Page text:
David Frum's Wife Still Frustrated that the Republican Party and Conservative Movement Don't Care About What Her Husband Has to Say (Update)
Later today, David Frum's wife, Danielle Crittenden, will put up a post at the Frum Forum about Governor Palin's speech last night in Hamilton, Ontario. Crittenden attended the speech, and it seems a safe bet that she'll write about how much she hated it.
Crittenden is certainly entitled to her opinion, but three things should be pointed out.
First, Crittenden's opinion appears to be a minority opinion among the attendees if you read the reports of the event from the Hamilton Spectator, Canwest News Service, and Vancouver Sun.
Second, her friends have effectively called her husband a liar. Well-respected conservative Richard Murray recently broke off his friendship with the Frums because David Frum deliberately misrepresented why the American Enterprise Institute parted ways with him. Murray wrote the following in the National Review (emphasis added):
I have known and liked David and Danielle Frum for many years, and what I am about to write will end that friendship. I regret that. But [Frum's] statement goes beyond self-serving. It is a calumny against an organization that has treated him not just fairly but generously....
I also think that for David to have leveled the charge that Arthur Brooks caved in to donor pressure, knowing that the charge would be picked up and spread beyond recall, knowing that such a charge strikes at the core of the Institute’s integrity, and making such a sensational charge without a shred of evidence, is despicable.
Finally, the Frums have been attacking Governor Palin since the 2008 election ended. They remain frustrated that Palin remains one of the most popular figures, if not the most popular figure, within the Republican Party and conservative movement. The Frums are frustrated by the fact that Republicans could win an unprecedented number of seats in the 2010 midterms, notwithstanding the fact that the Frums guaranteed us that Palin's brand of politics would ensure that we would become a permanent minority party. The Frums are frustrated by the fact that conservative and moderate Republicans are proudly wearing the "Party of Hell-No" label as a badge of honor. We have said "hell-no"... to the Frums.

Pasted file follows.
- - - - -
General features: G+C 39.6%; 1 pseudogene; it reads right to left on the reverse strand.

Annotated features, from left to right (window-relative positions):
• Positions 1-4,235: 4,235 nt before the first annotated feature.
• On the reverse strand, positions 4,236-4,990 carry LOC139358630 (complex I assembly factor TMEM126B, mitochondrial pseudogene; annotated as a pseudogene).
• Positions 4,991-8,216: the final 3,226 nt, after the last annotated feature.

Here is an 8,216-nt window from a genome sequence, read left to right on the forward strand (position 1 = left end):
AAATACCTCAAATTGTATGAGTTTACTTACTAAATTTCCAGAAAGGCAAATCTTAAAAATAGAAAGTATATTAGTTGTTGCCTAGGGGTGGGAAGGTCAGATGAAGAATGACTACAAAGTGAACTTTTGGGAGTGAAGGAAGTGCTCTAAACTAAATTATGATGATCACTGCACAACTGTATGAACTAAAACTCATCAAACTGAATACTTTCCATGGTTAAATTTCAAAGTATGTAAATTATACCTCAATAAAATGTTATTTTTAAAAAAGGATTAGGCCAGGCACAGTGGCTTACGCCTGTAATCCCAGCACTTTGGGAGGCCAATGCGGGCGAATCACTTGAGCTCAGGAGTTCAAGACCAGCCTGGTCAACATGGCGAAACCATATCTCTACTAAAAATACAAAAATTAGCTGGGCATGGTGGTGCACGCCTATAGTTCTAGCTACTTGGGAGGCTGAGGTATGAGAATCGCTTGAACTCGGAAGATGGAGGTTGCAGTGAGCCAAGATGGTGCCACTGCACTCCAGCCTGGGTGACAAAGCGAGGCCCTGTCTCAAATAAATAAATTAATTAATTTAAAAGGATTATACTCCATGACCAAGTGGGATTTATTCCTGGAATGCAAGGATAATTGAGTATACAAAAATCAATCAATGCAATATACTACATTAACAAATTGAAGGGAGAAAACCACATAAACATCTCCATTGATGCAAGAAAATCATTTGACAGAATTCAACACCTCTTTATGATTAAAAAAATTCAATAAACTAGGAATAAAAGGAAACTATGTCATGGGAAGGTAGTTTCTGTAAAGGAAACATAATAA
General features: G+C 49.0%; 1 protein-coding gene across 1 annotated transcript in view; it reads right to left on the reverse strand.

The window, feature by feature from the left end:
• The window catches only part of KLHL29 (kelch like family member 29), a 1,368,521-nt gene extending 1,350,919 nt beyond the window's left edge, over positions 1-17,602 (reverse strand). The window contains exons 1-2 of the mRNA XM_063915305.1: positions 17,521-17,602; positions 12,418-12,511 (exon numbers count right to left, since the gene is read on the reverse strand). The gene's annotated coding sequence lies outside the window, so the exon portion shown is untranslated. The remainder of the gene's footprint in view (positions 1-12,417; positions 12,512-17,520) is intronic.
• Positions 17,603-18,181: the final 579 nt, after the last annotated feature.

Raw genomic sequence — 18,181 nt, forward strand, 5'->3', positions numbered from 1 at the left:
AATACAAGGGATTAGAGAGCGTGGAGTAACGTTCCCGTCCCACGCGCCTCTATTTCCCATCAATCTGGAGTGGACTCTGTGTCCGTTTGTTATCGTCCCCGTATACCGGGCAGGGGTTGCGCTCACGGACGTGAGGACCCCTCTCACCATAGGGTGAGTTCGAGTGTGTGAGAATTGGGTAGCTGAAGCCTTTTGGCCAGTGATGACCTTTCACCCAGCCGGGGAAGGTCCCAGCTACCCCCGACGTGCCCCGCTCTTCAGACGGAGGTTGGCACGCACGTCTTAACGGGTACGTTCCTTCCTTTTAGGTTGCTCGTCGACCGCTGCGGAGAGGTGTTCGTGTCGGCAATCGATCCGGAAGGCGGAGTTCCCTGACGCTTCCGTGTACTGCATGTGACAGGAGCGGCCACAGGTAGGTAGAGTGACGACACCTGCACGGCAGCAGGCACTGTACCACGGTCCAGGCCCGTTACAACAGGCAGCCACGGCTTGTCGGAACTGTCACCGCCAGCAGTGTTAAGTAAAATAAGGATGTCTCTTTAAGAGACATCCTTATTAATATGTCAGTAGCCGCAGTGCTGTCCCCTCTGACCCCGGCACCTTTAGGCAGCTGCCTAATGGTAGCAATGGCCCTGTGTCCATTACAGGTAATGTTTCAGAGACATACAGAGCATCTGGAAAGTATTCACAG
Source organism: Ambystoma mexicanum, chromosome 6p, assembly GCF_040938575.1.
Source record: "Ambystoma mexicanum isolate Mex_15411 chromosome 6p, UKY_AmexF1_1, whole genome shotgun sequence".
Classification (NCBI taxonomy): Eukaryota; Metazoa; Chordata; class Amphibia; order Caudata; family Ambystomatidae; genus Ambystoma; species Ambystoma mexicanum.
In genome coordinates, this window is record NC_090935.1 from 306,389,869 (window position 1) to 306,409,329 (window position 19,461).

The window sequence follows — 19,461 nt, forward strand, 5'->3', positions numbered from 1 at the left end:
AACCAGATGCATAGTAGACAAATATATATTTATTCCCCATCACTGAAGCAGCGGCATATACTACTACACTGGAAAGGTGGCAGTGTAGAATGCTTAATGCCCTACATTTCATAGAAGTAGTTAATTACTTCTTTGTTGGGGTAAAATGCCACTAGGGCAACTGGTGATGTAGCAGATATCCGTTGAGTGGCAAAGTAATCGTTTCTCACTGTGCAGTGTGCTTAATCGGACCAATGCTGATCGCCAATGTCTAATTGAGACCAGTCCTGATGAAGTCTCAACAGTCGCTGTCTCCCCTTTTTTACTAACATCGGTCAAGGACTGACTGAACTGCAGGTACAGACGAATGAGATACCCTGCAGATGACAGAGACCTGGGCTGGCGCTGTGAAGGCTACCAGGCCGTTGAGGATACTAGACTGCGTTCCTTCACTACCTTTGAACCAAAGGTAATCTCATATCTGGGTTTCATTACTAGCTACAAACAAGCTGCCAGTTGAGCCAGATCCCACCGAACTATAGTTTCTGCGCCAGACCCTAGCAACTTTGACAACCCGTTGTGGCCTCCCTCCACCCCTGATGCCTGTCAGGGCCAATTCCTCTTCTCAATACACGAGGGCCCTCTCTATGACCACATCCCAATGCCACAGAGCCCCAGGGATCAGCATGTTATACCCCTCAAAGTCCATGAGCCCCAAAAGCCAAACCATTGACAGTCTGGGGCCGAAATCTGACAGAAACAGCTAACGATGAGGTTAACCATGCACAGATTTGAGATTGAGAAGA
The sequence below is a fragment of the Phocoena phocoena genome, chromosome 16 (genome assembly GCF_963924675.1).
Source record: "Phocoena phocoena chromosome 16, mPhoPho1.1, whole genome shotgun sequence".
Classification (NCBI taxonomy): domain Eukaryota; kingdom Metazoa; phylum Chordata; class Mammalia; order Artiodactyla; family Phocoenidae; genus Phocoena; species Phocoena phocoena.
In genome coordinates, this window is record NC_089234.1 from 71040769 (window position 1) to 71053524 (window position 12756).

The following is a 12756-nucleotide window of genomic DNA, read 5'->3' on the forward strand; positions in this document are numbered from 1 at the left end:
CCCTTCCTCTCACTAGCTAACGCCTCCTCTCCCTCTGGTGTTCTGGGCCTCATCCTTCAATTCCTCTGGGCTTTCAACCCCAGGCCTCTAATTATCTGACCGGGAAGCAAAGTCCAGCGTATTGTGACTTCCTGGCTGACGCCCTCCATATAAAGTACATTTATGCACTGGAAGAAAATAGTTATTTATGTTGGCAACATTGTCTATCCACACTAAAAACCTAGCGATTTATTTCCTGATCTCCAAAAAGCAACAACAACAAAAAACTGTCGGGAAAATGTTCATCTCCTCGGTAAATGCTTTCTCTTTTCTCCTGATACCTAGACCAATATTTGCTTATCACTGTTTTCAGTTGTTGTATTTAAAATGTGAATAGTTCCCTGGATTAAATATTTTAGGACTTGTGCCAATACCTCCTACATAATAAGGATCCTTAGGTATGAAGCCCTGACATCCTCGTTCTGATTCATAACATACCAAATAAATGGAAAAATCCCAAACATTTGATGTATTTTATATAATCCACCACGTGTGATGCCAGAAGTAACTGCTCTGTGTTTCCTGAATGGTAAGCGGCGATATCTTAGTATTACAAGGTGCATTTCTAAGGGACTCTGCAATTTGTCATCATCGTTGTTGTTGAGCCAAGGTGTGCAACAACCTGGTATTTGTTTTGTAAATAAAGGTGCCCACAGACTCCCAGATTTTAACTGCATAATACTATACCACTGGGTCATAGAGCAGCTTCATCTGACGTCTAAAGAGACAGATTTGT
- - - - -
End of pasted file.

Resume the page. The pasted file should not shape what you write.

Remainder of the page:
Disclaimer: This post should not be read in any way as an attack on other bloggers at the Frum Forum as I believe some of them do good work for the Republican Party and the conservative movement regardless of any political differences I have with them. This post is about David Frum and his wife.
Update: Frum shamelessly plays the guilt-card by posting a letter that allegedly comes from a dying Democrat. I had the same response to this abhorrent tactic from Frum as the comment made by "Franco 2 at Apr 14, 2010 at 5:23 pm."
Update #2: Remember this exchange between Mark Levin and David Frum?
Update #3: David Frum's wife has finally published her article regarding Governor Palin's speech. First, Frum's wife predictably fails to note that Palin spoke off-the-cuff, extemporaneously without a teleprompter for nearly an hour.
Second, Frum's wife doesn't tell the FrumForum readership that the charity did not hire her as a speaker to give a political speech.
Third, Frum's wife claims that Palin's speech "was political theater—but not political leadership" as if she's qualified to discuss either. The tenor of Frum's article is one of pure frustration; their frustration is with the fact that millions of Americans listen to Palin, whereas almost nobody attends their symposiums about why the Republican Party should tax fats, support an increase in the government's role in healthcare, and adopt a carbon tax in order to stay viable as a political party.
Does Frum's wife really disagree with the idea that political leadership is convincing the electorate that your political opponents are wrong? If not, then she should probably pick up today's Las Vegas Review-Journal that featured an article discussing how a majority of Nevadans now question global warming and oppose cap-and-trade. In that article, Frum's wife would be surprised to find who exactly the Las Vegas Review-Journal is crediting with producing an argument that "has shown greater resonance in public discourse." I don't know how else to characterize producing an argument that "has shown greater resonance in public discourse" other than political leadership.